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“great experience!”
4 of 5 bubbles Review of Vallee Blanche

Vallee Blanche
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Chamonix Mont-Blanc Day Trip from Lausanne
Ranked #7 of 65 things to do in Chamonix
Certificate of Excellence
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Attraction details
Owner description: A beautiful ski area in the Chamonix Valley.
Chamonix, France
Level Contributor
368 reviews
122 attraction reviews
common_n_attraction_reviews_1bd8 193 helpful votes
“great experience!”
4 of 5 bubbles Reviewed January 23, 2013

we have been several times up to the Aiguille du Midi to ski in the Vallee Blance and every time it is different.It all depends on the snow conditions,if the crevasses are open if the snow is soft or hard,but we actually go there to be among the snow,the ice,the pure nature .It is an experience that a good skier coming to Chamonix should do.Make sure you are fitted ,bring food for a wonderful picnic in the "salle a manger",a big flat area where you can admire the mountains and the seracs,better if you have a back pack where you can put your skis while you start the first part of the tour because you will need to hold a rope and walk with your ski boots for 15 minutes before you can put your skis and start this wonderful adventure.Look around and take lots of pictures,be aware of the open crevasses ,so do not go to fast and make sure when you book to ask if the small cable car at the bottom of the valley is open and if there is enough snow to get there otherwise you will have to climb with your skis on your shoulders for at least 45 minutes before you reach the path that takes you back to Chamonix with your skis....the conditions change very often.

Visited March 2012
1 Thank Lella P
This review is the subjective opinion of a TripAdvisor member and not of TripAdvisor LLC.
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London, United Kingdom
Level Contributor
3 reviews
common_n_attraction_reviews_1bd8 9 helpful votes
“Don't underestimate the vallee blanche”
5 of 5 bubbles Reviewed January 23, 2013

I am a vallee blanche regular and familiar with most ski routes there - cliassique, grand envers, petit envers. It is always a wonderful experience - well, almost always. The key rule in my view is: take a guide, do not go on your own, no matter how skilled you think you are. No matter how well you ski: the issue is not about your skiing ability, it is once you reach the "salle a manger" and you start travelling on the glacier. There are crevasses - usually you see them really well once you are downhill, but not before... - and they constantly shift. I know some will think: why would I pay for a guide when I can just follow the existing tracks? well, imagine this on a snowy day, or early in the morning, when tracks are not very visible, or on a day with poor visibility. Take an experienced guide, you'll have time to enjoy the wonderful panorama or the view on "les drus" - this is the best part. Wondering how you'll avoid the next crevasse or whether the snow bridge will hold your weight is not.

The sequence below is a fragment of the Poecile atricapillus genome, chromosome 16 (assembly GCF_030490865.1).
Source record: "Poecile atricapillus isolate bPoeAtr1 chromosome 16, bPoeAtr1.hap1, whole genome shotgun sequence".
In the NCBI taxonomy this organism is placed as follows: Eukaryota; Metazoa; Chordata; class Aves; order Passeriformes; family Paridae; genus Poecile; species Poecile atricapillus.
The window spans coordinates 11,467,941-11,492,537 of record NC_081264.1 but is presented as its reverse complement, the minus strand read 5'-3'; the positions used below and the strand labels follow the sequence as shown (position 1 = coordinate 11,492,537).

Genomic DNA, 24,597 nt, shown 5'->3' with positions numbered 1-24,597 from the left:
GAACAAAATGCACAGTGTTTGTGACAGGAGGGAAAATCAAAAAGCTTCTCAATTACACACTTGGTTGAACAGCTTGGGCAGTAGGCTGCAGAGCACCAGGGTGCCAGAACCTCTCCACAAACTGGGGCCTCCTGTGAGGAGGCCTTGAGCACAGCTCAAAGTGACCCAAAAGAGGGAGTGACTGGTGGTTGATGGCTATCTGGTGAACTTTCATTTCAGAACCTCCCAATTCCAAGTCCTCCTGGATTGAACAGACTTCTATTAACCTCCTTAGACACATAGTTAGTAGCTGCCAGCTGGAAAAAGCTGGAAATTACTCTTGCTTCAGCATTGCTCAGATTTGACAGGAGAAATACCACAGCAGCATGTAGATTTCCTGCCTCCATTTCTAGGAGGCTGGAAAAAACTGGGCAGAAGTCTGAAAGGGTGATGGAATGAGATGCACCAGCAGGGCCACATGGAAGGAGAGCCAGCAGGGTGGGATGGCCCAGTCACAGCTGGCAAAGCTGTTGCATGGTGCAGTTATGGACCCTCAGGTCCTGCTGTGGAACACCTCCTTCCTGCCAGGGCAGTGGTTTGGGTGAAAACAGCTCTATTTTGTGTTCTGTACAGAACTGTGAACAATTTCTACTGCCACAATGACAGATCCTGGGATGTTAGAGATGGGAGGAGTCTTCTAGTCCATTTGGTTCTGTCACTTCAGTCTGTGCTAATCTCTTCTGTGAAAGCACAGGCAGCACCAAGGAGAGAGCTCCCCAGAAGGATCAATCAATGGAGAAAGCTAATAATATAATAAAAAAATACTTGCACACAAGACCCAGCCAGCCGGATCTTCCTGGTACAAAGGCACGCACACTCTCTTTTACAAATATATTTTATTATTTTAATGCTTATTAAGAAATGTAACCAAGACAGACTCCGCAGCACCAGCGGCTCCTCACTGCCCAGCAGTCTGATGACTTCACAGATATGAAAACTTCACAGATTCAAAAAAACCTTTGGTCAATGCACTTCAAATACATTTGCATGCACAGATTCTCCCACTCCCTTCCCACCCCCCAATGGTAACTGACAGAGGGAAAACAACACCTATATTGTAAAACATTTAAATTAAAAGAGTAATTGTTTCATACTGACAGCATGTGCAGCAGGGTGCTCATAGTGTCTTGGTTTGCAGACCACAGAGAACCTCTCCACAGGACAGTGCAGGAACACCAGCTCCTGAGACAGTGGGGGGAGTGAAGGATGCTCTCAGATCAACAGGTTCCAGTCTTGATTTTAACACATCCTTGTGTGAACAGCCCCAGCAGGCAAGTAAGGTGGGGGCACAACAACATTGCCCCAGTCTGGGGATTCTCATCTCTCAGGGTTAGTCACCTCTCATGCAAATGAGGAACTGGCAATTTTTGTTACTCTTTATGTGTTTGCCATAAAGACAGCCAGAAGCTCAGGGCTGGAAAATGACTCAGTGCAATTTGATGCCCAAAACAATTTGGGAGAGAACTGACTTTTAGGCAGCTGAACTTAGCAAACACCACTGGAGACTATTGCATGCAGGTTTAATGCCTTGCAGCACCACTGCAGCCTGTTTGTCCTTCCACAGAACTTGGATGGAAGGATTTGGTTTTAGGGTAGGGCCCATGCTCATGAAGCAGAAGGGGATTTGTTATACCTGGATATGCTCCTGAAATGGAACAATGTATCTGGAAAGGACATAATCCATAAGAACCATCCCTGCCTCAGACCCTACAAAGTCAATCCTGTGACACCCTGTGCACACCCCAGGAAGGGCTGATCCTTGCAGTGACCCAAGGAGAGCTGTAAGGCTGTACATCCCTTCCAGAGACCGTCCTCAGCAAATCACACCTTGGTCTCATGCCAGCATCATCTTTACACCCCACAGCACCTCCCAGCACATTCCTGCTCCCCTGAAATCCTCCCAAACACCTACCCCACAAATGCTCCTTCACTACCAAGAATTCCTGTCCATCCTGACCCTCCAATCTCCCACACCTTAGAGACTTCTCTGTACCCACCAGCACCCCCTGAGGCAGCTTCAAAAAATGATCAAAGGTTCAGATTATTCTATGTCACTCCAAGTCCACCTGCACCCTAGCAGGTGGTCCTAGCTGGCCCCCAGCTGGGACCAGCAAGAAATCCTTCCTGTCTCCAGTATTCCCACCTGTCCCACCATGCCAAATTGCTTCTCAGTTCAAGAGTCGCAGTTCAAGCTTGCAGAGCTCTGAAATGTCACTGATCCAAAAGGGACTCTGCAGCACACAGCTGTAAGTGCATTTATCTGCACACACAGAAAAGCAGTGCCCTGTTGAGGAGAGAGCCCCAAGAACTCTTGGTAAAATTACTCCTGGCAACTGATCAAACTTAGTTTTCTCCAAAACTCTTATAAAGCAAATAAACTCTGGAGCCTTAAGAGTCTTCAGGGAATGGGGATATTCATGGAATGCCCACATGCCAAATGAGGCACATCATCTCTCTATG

Visited January 2013
7 Thank 713Chris
This review is the subjective opinion of a TripAdvisor member and not of TripAdvisor LLC.
Andorra la Vella, Andorra
Level Contributor
662 reviews
146 attraction reviews
common_n_attraction_reviews_1bd8 388 helpful votes
“A challenge but not too hard”
5 of 5 bubbles Reviewed January 11, 2013

Beautiful scenery and on a nice day pretty easy, but do not be reckless and hire a guide as the weather can change. Maybe it's getting a bit too popular as you will never really get the wilderness feeling. Horrible walk up 300 steps at the end when you are knackered.

Visited January 2013
1 Thank barcaranger
This review is the subjective opinion of a TripAdvisor member and not of TripAdvisor LLC.
Hemel Hempstead, United Kingdom
2 reviews
common_n_attraction_reviews_1bd8 2 helpful votes
“Amazing valley tour”
5 of 5 bubbles Reviewed January 8, 2013

Stunning scenery - the one thing you must do if you only intend going to Chamonix once. Only with an official guide.

Visited January 2013
1 Thank David457
This review is the subjective opinion of a TripAdvisor member and not of TripAdvisor LLC.
Englewood, Florida
Level Contributor
22 reviews
common_n_attraction_reviews_1bd8 43 helpful votes
“A Fantastic Ski Experience - But Be Guided and Capable 'Off Piste'”
5 of 5 bubbles Reviewed April 4, 2012